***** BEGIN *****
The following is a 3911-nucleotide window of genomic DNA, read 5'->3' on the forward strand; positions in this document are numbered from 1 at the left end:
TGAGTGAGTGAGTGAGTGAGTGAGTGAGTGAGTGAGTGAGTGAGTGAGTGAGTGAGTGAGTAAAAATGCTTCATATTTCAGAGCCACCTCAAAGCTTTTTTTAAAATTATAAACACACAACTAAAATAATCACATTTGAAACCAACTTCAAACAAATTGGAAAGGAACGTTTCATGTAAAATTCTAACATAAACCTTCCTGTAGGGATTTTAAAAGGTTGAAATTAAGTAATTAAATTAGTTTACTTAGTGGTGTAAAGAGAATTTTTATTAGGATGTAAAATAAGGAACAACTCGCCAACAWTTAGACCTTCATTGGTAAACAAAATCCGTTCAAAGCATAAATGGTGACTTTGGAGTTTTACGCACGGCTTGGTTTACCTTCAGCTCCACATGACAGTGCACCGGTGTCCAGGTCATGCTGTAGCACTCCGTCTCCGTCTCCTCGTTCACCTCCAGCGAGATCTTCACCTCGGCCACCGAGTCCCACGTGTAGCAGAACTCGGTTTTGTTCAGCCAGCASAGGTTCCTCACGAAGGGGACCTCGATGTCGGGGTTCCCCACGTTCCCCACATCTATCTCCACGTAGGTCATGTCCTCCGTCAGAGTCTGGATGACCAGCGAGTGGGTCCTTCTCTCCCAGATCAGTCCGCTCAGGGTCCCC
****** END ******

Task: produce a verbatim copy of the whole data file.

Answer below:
The following is a 3911-nucleotide window of genomic DNA, read 5'->3' on the forward strand; positions in this document are numbered from 1 at the left end:
TGAGTGAGTGAGTGAGTGAGTGAGTGAGTGAGTGAGTGAGTGAGTGAGTGAGTGAGTGAGTAAAAATGCTTCATATTTCAGAGCCACCTCAAAGCTTTTTTTAAAATTATAAACACACAACTAAAATAATCACATTTGAAACCAACTTCAAACAAATTGGAAAGGAACGTTTCATGTAAAATTCTAACATAAACCTTCCTGTAGGGATTTTAAAAGGTTGAAATTAAGTAATTAAATTAGTTTACTTAGTGGTGTAAAGAGAATTTTTATTAGGATGTAAAATAAGGAACAACTCGCCAACAWTTAGACCTTCATTGGTAAACAAAATCCGTTCAAAGCATAAATGGTGACTTTGGAGTTTTACGCACGGCTTGGTTTACCTTCAGCTCCACATGACAGTGCACCGGTGTCCAGGTCATGCTGTAGCACTCCGTCTCCGTCTCCTCGTTCACCTCCAGCGAGATCTTCACCTCGGCCACCGAGTCCCACGTGTAGCAGAACTCGGTTTTGTTCAGCCAGCASAGGTTCCTCACGAAGGGGACCTCGATGTCGGGGTTCCCCACGTTCCCCACATCTATCTCCACGTAGGTCATGTCCTCCGTCAGAGTCTGGATGACCAGCGAGTGGGTCCTTCTCTCCCAGATCAGTCCGCTCAGGGTCCCC